The cruises depart from the Aka-renga Pier in Yokohama. To get there, travel to Yokohama Station as described above, then take the Minatomirai Line to Bashamichi Station (five minutes, ¥180). If both of these cruises are booked up, several other tours covering similar routes are listed on this website, but if you don’t read Japanese you’ll probably have to get someone to help you make sense of it.
On a Kawasaki Factory Night View Tour you get to visit carefully selected viewing spots by bus, including some areas that are not normally open to the public. These include the Nemoto Shipyard, from where you can get an excellent view of the surrounding factories. The tour also includes a stop for a ‘Factory Night View Curry’ at the Sky Restaurant Frontier, so ensuring that the tour provides stimulation for all of your senses.
Tours run on the first and third Friday of every month, and depart from Kawasaki Station. The cost is ¥4,300, and bookings can be made through Tabi Plus One online, or by phone on 03-6436-0395. You can also make enquiries by email to email@example.com. The departure time varies from 5:00pm to 6:30pm depending on the time of year, and the tour lasts for about three hours and fifteen minutes.
Hato Bus run an alternative tour, called the Kawasaki Factory Night View Tour, which departs from Tokyo Station. It runs on Saturdays, plus some Fridays in summer, and it also promises to take you to Kawasaki’s best factory-viewing spots, including areas around the waterfront that are otherwise off-limits. The tour begins with a stop at Kawasaki’s Korea Town for yakiniku, and then spends two hours touring viewing spots around Kawasaki.
The tours leave from Tokyo Station’s Marunouchi South Exit at 4:20pm. (Turn left after leaving the station to find the Hato Bus stops, and the Hato Bus office.) It arrives back at Tokyo Station at 9:30pm, and costs ¥5,980 including food. You can book on line by going to Hato Bus’s website, and entering the tour’s code, R294, into the search box. Alternatively you can book by phone on 03-3201-2725, at the Hato Bus office at Tokyo Station, or through many travel agents.
What goes on inside these steel towers is a mystery to me, but their purple glow makes them exotic and alluring.
OK – so some people are allergic to organized tours. If that describes you, there’s no need to worry – you can explore the western parts of the Kawasaki and Yokohama industrial areas yourself using the Tsurumi train line.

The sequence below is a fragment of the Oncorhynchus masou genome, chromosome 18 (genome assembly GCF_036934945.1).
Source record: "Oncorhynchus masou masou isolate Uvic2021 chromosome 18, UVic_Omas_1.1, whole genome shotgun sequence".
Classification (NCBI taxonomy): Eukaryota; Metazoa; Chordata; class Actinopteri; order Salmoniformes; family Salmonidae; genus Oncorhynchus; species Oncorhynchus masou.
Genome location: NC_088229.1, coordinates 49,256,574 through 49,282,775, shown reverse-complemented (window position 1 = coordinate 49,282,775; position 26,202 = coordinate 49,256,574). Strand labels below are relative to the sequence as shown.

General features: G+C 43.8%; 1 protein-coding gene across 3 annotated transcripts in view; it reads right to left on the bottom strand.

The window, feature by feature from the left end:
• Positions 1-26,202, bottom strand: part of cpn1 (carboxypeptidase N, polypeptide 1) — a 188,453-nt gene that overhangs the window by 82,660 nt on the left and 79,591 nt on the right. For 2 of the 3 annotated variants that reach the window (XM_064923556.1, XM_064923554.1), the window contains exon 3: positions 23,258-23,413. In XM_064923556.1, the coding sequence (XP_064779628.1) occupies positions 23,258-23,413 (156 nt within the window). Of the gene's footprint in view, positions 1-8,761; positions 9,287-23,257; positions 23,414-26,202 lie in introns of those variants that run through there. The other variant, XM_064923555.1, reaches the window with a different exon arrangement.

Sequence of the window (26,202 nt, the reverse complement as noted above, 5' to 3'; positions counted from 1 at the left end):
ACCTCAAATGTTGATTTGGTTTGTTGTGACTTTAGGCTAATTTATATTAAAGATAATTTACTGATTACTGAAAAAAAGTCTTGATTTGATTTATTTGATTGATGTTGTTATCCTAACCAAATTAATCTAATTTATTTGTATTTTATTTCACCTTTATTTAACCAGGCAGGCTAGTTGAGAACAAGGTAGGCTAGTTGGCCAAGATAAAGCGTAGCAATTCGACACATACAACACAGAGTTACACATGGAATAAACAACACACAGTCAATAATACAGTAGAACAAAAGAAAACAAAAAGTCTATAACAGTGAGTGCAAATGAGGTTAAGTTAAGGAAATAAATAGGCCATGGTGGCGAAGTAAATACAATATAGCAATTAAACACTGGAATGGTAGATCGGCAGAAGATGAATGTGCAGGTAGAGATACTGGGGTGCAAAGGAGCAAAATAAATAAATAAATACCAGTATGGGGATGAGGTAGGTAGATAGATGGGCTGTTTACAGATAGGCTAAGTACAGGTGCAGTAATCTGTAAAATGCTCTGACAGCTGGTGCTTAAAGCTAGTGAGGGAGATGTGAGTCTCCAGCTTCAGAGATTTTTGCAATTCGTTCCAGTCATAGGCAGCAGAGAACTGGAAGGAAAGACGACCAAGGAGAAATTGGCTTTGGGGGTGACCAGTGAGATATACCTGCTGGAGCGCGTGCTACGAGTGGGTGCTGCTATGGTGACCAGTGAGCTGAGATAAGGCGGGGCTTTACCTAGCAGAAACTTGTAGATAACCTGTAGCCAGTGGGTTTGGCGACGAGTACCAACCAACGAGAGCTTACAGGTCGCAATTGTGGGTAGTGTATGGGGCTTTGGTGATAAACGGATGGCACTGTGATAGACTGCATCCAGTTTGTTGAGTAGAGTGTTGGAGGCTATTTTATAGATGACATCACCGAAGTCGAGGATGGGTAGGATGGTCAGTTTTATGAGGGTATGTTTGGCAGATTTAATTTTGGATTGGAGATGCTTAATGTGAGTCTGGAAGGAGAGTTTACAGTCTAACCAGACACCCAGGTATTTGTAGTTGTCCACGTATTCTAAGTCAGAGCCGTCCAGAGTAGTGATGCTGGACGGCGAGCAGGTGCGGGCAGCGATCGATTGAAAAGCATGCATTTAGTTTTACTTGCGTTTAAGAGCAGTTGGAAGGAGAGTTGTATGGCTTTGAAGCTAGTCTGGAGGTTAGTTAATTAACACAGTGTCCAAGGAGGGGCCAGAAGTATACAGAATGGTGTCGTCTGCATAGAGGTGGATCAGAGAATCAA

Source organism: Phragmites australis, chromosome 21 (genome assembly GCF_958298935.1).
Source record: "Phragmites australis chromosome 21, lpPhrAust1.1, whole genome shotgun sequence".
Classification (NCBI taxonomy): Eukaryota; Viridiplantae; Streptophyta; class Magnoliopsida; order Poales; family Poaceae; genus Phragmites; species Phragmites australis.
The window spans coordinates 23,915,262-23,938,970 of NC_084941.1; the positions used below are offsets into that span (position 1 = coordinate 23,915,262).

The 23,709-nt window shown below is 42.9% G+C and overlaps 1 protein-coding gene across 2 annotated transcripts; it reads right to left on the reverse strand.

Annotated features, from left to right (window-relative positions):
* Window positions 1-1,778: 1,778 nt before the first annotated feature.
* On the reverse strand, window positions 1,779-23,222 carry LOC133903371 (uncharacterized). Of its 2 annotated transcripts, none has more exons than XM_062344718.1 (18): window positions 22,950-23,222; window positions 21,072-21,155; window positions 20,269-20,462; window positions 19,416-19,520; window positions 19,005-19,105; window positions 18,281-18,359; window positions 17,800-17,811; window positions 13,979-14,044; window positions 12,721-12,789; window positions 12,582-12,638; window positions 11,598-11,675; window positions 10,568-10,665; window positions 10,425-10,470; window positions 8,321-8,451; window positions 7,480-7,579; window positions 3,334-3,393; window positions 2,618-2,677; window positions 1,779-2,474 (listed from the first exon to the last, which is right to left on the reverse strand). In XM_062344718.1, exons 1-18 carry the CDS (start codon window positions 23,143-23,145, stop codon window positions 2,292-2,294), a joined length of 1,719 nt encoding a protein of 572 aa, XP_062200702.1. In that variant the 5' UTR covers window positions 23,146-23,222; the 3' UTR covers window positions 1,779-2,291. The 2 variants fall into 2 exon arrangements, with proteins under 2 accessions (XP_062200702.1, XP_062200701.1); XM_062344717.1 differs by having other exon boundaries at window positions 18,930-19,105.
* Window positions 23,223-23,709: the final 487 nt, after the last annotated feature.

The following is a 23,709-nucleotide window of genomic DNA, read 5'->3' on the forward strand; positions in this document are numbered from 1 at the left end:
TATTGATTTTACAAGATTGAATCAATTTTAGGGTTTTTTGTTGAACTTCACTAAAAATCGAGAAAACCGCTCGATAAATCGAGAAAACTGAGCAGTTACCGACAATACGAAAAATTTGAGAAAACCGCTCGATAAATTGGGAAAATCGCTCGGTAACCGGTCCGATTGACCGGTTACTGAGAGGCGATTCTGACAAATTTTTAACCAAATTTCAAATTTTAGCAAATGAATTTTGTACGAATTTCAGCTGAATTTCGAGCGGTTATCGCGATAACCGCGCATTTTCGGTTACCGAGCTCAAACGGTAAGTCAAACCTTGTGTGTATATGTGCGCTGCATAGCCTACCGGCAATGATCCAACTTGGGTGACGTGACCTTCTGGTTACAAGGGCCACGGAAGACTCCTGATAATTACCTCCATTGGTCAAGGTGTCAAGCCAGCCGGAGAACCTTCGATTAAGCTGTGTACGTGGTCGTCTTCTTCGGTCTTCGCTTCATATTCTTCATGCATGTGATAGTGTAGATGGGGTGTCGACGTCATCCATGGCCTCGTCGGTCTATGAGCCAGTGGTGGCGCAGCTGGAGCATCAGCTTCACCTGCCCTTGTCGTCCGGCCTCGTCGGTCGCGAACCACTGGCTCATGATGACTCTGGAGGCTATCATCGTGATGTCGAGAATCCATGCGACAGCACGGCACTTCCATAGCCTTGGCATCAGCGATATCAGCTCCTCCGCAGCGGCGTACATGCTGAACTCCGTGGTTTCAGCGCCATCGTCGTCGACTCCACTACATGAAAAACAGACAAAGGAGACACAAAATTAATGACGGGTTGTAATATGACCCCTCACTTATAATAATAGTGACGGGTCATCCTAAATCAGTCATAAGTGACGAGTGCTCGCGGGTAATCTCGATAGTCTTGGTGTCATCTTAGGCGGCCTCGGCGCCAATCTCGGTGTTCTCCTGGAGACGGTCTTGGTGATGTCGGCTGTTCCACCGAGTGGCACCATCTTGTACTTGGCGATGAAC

The Tsurumi Line begins at Tsurumi Station, and divides into three separate branches, all of which end at dead-end stations surrounded by factories. Tsurumi Station is half an hour from Tokyo Station on the Keihin-Tohoku Line (¥380). You can see the train line and the surrounding area on Google Maps here. Trains are much less frequent than on other Tokyo-area lines, and finish early at weekends, so you’d be well advised to check the train times before you go, and to go on a weekday. The weekday timetable for trains from Tsurumi (in Japanese) is here. Trains run back to Tsurumi from the Termini a few minutes after arriving.
The longest part of the Tsurumi Line from Tsurumi to Ogimachi is only 7km long, and the journey from end to end takes 17 minutes. It’s served by one or two trains an hour in the evenings, with the last train for Ogimachi leaving Tsurumi at 11:15pm, and returning at 11:35pm on both weekdays and weekends. The branch to Okawa is served by about one train an hour on weekday evenings, with the last outward train from Tsurumi at 8:10pm, returning from Okawa at 8:27pm. On weekends there are only three trains in the entire day! On the branch to Umi-Shibaura, there is about one train an hour in the evenings, the last train leaving Tsurumi at 10:10pm on weekdays or 8:30pm on weekends. The last trains back to Tsurumi are at 10:29pm on weekdays, or 8:55pm on weekends. While the trains aren’t very frequent, as the distances aren’t great, it’s not a big problem to walk between some of the stations, and there are local bus services that complement the trains.
As well as passengers, the line also carries a lot of freight to and from factories in the area, but perhaps the line’s most interesting feature is the Umi-Shibaura Terminus. It’s located within the grounds of a Toshiba factory, so you’re not allowed outside of the station unless you’re a Toshiba employee. This unusual situation has made the station famous as ‘the station you can never leave’, and it’s become quite popular as a sightseeing destination. Toshiba have created a small park along the waterfront. It’s attached to the station, so you can get great views of the surrounding area from the park, before hopping back on a train to get out again.
A view from Chidori Bridge, that crosses a canal from the mainland to the industrial island that is Chidoricho